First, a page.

Post-Secondary Education Should be Free for All


Equality of opportunity is a lie unless access is equal.

Our society loves to talk about equality of opportunity. We like to feel that everyone has the chance to rise to the top and succeed. But as long as financial barriers to education exist, equality of opportunity will remain a lie.

Cycles of wealth and poverty are reinforced by the cost of post-secondary education. A wealthy family will be able to give their children the highest level of education without incurring any debt. Having no debt means more money to save and invest, which in turn creates even more money.

Low income families, and increasingly middle class families, are often forced into debt to give their children a good education. Many students don’t even have family support, and are forced either to work during their studies (which can lead to burnout and lower grades), or incur massive debt, which can destroy credit ratings and make home ownership nearly unattainable.

Why should we accept this as normal?

There is nothing fair or equal about this.

Until we make post-secondary education free for all, we are perpetuating a growing division between rich and poor.

I was once against the idea of free post-secondary education. I felt that people should be responsible for paying for their own education and that going to university or college was just a personal choice or luxury. Where I was wrong – and where those who oppose free education are wrong now – is in missing the deep and lasting consequences of putting access to education behind financial barriers.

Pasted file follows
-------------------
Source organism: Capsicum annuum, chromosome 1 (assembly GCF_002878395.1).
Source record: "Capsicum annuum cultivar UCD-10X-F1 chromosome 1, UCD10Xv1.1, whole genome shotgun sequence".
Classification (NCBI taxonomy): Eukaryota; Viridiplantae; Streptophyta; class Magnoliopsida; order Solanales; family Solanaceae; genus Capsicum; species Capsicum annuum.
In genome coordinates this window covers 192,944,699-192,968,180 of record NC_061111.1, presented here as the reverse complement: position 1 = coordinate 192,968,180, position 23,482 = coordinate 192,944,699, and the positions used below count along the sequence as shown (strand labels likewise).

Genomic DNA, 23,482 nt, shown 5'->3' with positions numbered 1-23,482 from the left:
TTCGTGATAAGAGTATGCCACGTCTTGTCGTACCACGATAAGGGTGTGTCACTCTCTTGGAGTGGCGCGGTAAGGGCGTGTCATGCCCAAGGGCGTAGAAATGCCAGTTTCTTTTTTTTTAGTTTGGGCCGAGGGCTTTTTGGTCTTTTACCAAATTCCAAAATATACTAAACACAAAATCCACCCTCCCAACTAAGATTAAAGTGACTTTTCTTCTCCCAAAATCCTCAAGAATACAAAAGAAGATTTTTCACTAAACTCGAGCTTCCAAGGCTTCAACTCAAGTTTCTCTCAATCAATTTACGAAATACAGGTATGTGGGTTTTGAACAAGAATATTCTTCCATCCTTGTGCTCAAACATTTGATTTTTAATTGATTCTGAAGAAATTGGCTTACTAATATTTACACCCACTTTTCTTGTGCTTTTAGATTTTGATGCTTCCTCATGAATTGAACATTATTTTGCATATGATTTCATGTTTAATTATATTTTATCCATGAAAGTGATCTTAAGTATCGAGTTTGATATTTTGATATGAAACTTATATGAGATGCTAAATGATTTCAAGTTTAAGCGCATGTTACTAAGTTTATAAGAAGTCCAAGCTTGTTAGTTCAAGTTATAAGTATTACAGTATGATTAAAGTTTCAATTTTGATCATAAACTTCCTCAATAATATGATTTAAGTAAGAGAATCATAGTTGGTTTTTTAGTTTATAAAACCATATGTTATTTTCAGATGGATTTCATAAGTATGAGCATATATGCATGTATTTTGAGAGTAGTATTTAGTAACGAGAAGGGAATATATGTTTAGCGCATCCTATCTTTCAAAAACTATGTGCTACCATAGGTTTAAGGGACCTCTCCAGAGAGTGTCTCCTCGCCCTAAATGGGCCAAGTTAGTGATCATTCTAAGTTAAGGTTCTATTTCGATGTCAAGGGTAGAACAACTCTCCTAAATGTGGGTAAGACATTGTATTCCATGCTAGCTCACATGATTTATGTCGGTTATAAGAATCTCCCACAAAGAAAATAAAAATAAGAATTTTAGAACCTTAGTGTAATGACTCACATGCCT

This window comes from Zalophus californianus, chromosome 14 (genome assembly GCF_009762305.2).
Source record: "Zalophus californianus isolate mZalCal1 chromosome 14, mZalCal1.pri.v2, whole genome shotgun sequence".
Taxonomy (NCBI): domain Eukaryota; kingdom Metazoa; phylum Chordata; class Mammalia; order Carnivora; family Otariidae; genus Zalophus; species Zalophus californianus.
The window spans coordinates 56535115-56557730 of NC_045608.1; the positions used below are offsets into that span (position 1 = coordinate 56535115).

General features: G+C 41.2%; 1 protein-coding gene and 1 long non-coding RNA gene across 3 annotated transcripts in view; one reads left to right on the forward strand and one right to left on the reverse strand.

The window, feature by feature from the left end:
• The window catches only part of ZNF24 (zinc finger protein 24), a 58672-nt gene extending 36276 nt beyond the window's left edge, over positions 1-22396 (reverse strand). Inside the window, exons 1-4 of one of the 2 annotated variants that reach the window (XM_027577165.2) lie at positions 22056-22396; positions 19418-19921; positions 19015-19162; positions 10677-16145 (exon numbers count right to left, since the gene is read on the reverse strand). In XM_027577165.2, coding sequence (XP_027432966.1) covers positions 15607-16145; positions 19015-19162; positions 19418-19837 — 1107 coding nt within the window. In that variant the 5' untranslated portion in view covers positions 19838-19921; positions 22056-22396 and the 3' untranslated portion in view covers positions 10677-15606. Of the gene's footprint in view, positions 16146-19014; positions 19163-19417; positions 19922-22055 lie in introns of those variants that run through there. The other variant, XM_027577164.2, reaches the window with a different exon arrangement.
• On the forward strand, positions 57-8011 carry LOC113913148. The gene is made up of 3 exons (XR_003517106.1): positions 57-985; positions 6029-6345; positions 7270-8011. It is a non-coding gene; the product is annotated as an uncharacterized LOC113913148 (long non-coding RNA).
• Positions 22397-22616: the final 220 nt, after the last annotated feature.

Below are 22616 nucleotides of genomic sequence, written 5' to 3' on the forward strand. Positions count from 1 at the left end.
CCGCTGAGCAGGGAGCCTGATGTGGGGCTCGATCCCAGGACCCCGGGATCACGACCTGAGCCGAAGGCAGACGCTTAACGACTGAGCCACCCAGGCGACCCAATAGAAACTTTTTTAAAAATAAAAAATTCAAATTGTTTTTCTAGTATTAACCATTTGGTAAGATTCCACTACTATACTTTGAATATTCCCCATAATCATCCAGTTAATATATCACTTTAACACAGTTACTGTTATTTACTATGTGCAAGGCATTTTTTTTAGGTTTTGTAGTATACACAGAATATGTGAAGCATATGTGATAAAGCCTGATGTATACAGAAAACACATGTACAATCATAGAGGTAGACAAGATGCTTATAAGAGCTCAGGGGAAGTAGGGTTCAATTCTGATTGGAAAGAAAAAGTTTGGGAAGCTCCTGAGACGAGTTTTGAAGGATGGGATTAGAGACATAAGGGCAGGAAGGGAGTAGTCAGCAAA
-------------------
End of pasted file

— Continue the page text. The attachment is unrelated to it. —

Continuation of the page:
While education is a form of freedom, debt is a form of control. There is no justification for making people give up financial freedom to attain intellectual freedom. We accept without question that everyone should have equal access to elementary and high school education, so why do we stop there?

With jobs increasingly requiring complex skills, a university degree is becoming more and more necessary to achieving financial independence. If we don’t remove financial barriers, we will see our society split further into haves and have nots.

Finally, for all the worries about how much making all education free would cost, consider the cost if we don’t do it. A highly educated society has less crime, better health outcomes, and a stronger economy. There would clearly be long term savings and benefits.

The fundamental point is that how much money someone has in their wallet should not determine the skills or knowledge they can acquire. People should be rewarded for trying to learn more, not given a debt sentence.

It is time to recognize that true equality of opportunity and true social justice will only come when access to education is truly free and equal for all.

Spencer Fernando